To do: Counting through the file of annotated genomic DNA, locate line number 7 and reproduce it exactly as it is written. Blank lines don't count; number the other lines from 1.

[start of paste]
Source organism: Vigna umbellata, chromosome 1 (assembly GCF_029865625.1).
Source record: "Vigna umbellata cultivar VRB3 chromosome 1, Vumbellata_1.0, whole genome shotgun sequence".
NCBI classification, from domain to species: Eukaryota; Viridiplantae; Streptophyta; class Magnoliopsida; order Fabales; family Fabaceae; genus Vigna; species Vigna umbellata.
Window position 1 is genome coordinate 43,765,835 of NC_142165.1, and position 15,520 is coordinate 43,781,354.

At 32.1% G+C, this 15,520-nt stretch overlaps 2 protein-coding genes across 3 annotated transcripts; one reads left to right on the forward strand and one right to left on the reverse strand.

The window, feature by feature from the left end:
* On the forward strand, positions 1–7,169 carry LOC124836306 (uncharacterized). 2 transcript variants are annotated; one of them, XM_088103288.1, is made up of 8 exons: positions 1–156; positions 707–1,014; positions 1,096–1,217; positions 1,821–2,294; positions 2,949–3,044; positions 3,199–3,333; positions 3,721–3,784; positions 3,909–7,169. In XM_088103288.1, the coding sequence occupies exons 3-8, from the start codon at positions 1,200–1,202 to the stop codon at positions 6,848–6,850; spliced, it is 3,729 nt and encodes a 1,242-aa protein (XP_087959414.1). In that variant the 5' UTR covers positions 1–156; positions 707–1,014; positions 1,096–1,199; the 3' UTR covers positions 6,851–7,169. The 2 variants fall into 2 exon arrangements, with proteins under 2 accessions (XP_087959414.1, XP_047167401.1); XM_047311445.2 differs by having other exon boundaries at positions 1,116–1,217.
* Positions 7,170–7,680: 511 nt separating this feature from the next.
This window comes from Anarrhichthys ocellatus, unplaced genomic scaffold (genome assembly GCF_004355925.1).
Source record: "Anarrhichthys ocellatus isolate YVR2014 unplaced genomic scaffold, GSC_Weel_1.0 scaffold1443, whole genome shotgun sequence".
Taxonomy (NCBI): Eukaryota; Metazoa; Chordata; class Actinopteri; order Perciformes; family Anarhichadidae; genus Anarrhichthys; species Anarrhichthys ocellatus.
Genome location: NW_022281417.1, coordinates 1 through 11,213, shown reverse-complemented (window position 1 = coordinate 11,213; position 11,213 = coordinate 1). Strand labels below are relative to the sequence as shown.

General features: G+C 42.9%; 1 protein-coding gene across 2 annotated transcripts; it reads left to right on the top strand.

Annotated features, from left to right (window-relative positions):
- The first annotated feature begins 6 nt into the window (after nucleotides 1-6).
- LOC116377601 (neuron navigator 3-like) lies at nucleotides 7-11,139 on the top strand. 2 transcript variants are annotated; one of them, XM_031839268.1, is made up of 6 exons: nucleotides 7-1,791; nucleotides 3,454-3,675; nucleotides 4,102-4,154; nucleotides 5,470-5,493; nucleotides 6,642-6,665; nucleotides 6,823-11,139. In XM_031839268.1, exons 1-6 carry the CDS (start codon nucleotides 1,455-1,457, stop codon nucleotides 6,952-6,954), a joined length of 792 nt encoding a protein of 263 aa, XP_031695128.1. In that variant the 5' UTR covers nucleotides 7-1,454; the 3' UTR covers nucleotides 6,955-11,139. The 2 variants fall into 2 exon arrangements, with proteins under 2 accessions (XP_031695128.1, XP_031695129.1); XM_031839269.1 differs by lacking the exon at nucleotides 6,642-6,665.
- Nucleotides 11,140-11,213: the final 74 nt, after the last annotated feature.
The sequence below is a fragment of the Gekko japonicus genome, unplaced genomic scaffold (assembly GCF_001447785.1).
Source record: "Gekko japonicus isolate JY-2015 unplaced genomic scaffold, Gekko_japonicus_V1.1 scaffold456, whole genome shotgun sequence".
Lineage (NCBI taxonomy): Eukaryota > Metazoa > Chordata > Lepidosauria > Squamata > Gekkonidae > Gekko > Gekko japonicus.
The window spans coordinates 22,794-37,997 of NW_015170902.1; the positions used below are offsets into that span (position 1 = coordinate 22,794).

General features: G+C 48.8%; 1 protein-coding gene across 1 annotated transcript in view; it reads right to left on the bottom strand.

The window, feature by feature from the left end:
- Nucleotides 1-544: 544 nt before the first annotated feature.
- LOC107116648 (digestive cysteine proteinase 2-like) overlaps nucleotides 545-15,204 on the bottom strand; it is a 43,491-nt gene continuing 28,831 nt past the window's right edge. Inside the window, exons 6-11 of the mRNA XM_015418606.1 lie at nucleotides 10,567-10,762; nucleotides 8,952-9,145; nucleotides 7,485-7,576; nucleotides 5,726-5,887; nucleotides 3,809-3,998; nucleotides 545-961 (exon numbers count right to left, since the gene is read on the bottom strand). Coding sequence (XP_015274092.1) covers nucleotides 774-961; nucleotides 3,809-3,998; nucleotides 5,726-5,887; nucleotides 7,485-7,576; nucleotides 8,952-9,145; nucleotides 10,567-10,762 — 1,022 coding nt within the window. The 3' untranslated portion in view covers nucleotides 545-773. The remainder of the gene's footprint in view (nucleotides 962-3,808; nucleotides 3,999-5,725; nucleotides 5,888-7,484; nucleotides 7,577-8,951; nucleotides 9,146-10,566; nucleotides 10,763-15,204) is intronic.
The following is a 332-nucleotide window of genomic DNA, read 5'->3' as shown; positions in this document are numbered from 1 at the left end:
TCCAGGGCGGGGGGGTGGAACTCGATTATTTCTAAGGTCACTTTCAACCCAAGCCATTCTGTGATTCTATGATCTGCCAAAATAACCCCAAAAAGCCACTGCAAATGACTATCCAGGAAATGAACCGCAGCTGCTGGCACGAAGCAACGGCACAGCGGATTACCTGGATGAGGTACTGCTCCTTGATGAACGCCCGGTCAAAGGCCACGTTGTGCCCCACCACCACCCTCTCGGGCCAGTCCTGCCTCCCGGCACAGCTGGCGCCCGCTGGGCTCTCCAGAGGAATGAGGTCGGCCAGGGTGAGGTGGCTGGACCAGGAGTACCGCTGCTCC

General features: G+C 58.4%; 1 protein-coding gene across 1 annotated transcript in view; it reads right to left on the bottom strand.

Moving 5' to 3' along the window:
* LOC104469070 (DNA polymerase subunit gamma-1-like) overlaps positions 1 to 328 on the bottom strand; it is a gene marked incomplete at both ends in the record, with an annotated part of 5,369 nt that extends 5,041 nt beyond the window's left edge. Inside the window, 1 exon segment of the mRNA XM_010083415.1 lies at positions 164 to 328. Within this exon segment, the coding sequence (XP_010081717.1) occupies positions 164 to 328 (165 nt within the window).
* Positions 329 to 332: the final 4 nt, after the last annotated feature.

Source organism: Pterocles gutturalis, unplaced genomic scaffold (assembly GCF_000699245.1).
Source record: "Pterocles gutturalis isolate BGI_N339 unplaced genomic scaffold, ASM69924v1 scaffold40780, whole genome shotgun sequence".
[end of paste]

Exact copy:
* On the forward strand, positions 1–7,169 carry LOC124836306 (uncharacterized). 2 transcript variants are annotated; one of them, XM_088103288.1, is made up of 8 exons: positions 1–156; positions 707–1,014; positions 1,096–1,217; positions 1,821–2,294; positions 2,949–3,044; positions 3,199–3,333; positions 3,721–3,784; positions 3,909–7,169. In XM_088103288.1, the coding sequence occupies exons 3-8, from the start codon at positions 1,200–1,202 to the stop codon at positions 6,848–6,850; spliced, it is 3,729 nt and encodes a 1,242-aa protein (XP_087959414.1). In that variant the 5' UTR covers positions 1–156; positions 707–1,014; positions 1,096–1,199; the 3' UTR covers positions 6,851–7,169. The 2 variants fall into 2 exon arrangements, with proteins under 2 accessions (XP_087959414.1, XP_047167401.1); XM_047311445.2 differs by having other exon boundaries at positions 1,116–1,217.